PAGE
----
Most of the stories that PR and marketing professionals tell on behalf of the brands they represent fall into one of the classic story categories. Christopher Booker’s Seven Basic Plots, which has been adapted by major advertising creative directors like TBWA’s Rob Schwartz, outlines some of the most common. They range from the ever-powerful David vs Goliath archetype to the rags-to-riches myth and variations on the classic Hero’s Journey.
But the obstacle – and the opportunity – for many public relations professionals is that we’ve spent years with an “earned media” mindset. We’re trained to identify, shape, and pitch the story, but for a long time, we’ve relied on traditional journalists to actually tell it. Now, with the rise of brand journalism and the soaring number of journalists entering PR and communications, we need to not only shape the stories, but tell them at a high level.
So, like the archetypal hero, we must rise to meet the challenge of a changing business. Here are some of the most common obstacles to great PR storytelling.
It ignores the customer. I’d argue that nearly every memorable marketing or PR story is a form of Hero’s Journey. This is a good thing, because the archetype is powerful and inclusive. The problem is, many PRs feel obligated to make the brand (read: the client) the hero of the tale. This is risky. Sometimes the customer is also the brand, as in the case of the entrepreneur who sees a gap in a market and starts a company that flourishes – and, yes, this is the point where the Hero’s Journey morphs into rags-to-riches!
That’s a perfect setup for a great story, because it’s both brand-centric and aspirational for the customer. But not every company fits that mold. When it doesn’t, communicators can look outside the company for the story arc — to employees, community, and, of course, customers.
It lacks conflict or drama. Without conflict, striving, searching, or suspense, there’s simply no compelling story to tell. Bolting on these elements doesn’t typically result in a great narrative, however; these ingredients need to feel organic to the situation. This is where the real research, in the form of interviews, history, and data analysis, comes in. Shaping a story about a beer brand that brings back a classic IPA is nice. But the tale of how the master brewer spent two years reverse-engineering a lost recipe with historical documents, extensive taste-testing, and interviews with longtime fans is a better one.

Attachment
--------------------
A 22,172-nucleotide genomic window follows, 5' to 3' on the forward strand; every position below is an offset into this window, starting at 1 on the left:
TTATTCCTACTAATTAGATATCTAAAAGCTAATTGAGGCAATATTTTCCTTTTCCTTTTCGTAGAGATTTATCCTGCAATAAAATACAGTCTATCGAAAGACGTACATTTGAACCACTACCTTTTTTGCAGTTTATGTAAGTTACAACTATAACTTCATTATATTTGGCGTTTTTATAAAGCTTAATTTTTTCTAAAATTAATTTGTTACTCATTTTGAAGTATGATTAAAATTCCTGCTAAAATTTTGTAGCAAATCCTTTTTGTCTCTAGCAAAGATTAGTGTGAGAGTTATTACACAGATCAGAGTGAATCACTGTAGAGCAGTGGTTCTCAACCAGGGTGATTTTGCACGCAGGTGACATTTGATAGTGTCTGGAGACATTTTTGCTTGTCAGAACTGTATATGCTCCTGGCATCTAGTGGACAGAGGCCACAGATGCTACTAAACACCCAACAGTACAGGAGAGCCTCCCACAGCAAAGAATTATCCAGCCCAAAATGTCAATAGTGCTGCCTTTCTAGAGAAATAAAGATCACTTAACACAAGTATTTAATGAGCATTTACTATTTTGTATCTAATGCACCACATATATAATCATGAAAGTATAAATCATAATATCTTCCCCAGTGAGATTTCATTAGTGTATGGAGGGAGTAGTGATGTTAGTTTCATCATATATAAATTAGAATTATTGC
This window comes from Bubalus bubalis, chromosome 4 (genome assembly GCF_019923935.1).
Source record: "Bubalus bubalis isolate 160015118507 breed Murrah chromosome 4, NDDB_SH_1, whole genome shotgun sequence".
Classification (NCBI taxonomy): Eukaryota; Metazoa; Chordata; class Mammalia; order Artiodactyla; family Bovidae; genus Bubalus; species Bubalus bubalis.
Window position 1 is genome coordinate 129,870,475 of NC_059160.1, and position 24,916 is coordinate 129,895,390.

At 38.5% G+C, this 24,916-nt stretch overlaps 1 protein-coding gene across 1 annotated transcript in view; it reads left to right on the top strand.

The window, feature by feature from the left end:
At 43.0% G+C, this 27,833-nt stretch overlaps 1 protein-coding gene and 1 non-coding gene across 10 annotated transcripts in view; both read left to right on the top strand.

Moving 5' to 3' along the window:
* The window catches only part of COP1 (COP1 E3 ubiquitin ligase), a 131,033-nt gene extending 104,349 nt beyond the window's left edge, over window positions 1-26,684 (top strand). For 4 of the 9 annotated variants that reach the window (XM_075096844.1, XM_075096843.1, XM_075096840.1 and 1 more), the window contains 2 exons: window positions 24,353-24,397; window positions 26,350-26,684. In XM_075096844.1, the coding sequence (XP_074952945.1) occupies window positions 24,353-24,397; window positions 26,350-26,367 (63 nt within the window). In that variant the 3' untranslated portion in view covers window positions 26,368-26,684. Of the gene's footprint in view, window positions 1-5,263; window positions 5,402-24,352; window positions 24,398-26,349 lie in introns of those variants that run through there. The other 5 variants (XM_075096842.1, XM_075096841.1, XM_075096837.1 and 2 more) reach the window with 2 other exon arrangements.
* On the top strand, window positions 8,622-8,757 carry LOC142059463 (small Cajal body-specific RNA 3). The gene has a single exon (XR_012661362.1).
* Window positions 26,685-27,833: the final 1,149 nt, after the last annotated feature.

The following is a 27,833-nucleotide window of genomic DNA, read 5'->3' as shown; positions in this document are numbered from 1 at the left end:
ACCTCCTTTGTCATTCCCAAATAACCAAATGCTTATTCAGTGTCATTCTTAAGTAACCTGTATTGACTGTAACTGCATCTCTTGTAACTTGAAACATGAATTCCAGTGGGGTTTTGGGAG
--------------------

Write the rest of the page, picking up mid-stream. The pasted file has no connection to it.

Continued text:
It’s boring or facile. A story can fall short not just because it lacks drama, but because it’s overly predictable or self-serving. Average Guy can’t find a decent car insurance policy for his son until he discovers Geico/Progressive/Fill-in-the-blank. Not so compelling, is it? But if the guy’s son suffers from a disability that makes learning to drive or getting insurance coverage difficult, a story is born.
It’s safe. It’s tough to get larger brands to take small risks with storytelling because it can involve admitting that not every product, strategy, or corporate culture was ideal to start. Yet the narrative will be far more relevant if it starts with a problem or need, and the company or hero customer/employee struggles to correct it, because that rings true. It’s classic storytelling.
It’s not edited. By this I don’t mean line editing, although writing quality is a common issue in professional storytelling, and excellent writing should be a given. But by editing, I refer to the sense that every fact or nuance is in the story offers valuable context or moves the narrative forward. If the brand’s history or the CEO’s background doesn’t tell the reader something new and valuable, it doesn’t belong in the narrative.
It’s overly commercial. We’ve all been there. But the good news is that brand marketers today are likely to be sophisticated about storytelling techniques and more willing to let branding take a back seat to the narrative flow, or to take risks with satire or humor. Look no further than the Old Spice campaign, and its many imitators and one-uppers.
It doesn’t grab the reader/viewer. The story doesn’t have to be super-short or boast a sensational link-bait headline, but it must reach out to the reader at the outset, pull him in, and make the journey worthwhile.
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